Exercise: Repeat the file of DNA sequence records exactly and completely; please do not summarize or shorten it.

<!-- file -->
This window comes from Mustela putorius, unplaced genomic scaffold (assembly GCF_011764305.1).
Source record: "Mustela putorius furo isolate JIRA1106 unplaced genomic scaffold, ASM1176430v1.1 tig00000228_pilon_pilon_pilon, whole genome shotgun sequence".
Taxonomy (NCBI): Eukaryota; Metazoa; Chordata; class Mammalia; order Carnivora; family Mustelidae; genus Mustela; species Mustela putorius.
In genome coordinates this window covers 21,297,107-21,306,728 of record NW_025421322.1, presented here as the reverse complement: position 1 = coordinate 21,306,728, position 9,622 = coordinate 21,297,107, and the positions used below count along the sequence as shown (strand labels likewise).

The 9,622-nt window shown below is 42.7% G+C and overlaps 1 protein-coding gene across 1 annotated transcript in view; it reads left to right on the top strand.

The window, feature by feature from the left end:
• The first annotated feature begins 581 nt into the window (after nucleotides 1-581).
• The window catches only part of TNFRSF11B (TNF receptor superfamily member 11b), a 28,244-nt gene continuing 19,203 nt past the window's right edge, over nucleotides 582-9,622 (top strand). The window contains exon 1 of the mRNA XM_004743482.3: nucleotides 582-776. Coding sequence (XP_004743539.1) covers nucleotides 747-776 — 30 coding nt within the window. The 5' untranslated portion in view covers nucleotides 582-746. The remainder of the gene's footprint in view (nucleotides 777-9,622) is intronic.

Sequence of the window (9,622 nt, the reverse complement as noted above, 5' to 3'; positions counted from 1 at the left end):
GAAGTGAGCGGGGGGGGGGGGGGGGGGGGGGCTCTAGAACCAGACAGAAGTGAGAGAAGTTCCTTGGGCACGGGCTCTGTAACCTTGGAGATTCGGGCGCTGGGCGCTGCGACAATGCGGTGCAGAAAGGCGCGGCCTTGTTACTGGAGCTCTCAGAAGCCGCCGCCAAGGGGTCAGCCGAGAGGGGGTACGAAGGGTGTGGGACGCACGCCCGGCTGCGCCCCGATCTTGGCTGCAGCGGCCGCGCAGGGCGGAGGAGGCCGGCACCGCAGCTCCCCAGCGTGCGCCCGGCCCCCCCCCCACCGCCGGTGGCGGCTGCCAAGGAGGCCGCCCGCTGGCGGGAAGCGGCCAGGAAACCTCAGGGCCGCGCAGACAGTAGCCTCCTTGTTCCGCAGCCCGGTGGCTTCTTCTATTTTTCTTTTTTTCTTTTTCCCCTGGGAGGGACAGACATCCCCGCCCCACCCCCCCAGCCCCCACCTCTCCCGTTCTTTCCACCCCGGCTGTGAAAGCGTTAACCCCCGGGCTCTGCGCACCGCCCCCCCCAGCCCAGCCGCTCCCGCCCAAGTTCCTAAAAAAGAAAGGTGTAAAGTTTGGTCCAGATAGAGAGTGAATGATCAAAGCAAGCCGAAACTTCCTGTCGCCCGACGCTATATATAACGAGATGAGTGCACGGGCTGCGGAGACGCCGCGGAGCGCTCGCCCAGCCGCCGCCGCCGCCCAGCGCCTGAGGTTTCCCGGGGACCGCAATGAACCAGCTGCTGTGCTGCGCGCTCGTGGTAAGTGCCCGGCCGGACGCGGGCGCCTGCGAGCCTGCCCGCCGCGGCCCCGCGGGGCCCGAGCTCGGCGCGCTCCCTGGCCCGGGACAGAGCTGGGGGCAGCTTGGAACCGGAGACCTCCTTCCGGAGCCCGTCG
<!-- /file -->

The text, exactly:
This window comes from Mustela putorius, unplaced genomic scaffold (assembly GCF_011764305.1).
Source record: "Mustela putorius furo isolate JIRA1106 unplaced genomic scaffold, ASM1176430v1.1 tig00000228_pilon_pilon_pilon, whole genome shotgun sequence".
Taxonomy (NCBI): Eukaryota; Metazoa; Chordata; class Mammalia; order Carnivora; family Mustelidae; genus Mustela; species Mustela putorius.
In genome coordinates this window covers 21,297,107-21,306,728 of record NW_025421322.1, presented here as the reverse complement: position 1 = coordinate 21,306,728, position 9,622 = coordinate 21,297,107, and the positions used below count along the sequence as shown (strand labels likewise).

The 9,622-nt window shown below is 42.7% G+C and overlaps 1 protein-coding gene across 1 annotated transcript in view; it reads left to right on the top strand.

The window, feature by feature from the left end:
• The first annotated feature begins 581 nt into the window (after nucleotides 1-581).
• The window catches only part of TNFRSF11B (TNF receptor superfamily member 11b), a 28,244-nt gene continuing 19,203 nt past the window's right edge, over nucleotides 582-9,622 (top strand). The window contains exon 1 of the mRNA XM_004743482.3: nucleotides 582-776. Coding sequence (XP_004743539.1) covers nucleotides 747-776 — 30 coding nt within the window. The 5' untranslated portion in view covers nucleotides 582-746. The remainder of the gene's footprint in view (nucleotides 777-9,622) is intronic.

Sequence of the window (9,622 nt, the reverse complement as noted above, 5' to 3'; positions counted from 1 at the left end):
GAAGTGAGCGGGGGGGGGGGGGGGGGGGGGGCTCTAGAACCAGACAGAAGTGAGAGAAGTTCCTTGGGCACGGGCTCTGTAACCTTGGAGATTCGGGCGCTGGGCGCTGCGACAATGCGGTGCAGAAAGGCGCGGCCTTGTTACTGGAGCTCTCAGAAGCCGCCGCCAAGGGGTCAGCCGAGAGGGGGTACGAAGGGTGTGGGACGCACGCCCGGCTGCGCCCCGATCTTGGCTGCAGCGGCCGCGCAGGGCGGAGGAGGCCGGCACCGCAGCTCCCCAGCGTGCGCCCGGCCCCCCCCCCACCGCCGGTGGCGGCTGCCAAGGAGGCCGCCCGCTGGCGGGAAGCGGCCAGGAAACCTCAGGGCCGCGCAGACAGTAGCCTCCTTGTTCCGCAGCCCGGTGGCTTCTTCTATTTTTCTTTTTTTCTTTTTCCCCTGGGAGGGACAGACATCCCCGCCCCACCCCCCCAGCCCCCACCTCTCCCGTTCTTTCCACCCCGGCTGTGAAAGCGTTAACCCCCGGGCTCTGCGCACCGCCCCCCCCAGCCCAGCCGCTCCCGCCCAAGTTCCTAAAAAAGAAAGGTGTAAAGTTTGGTCCAGATAGAGAGTGAATGATCAAAGCAAGCCGAAACTTCCTGTCGCCCGACGCTATATATAACGAGATGAGTGCACGGGCTGCGGAGACGCCGCGGAGCGCTCGCCCAGCCGCCGCCGCCGCCCAGCGCCTGAGGTTTCCCGGGGACCGCAATGAACCAGCTGCTGTGCTGCGCGCTCGTGGTAAGTGCCCGGCCGGACGCGGGCGCCTGCGAGCCTGCCCGCCGCGGCCCCGCGGGGCCCGAGCTCGGCGCGCTCCCTGGCCCGGGACAGAGCTGGGGGCAGCTTGGAACCGGAGACCTCCTTCCGGAGCCCGTCG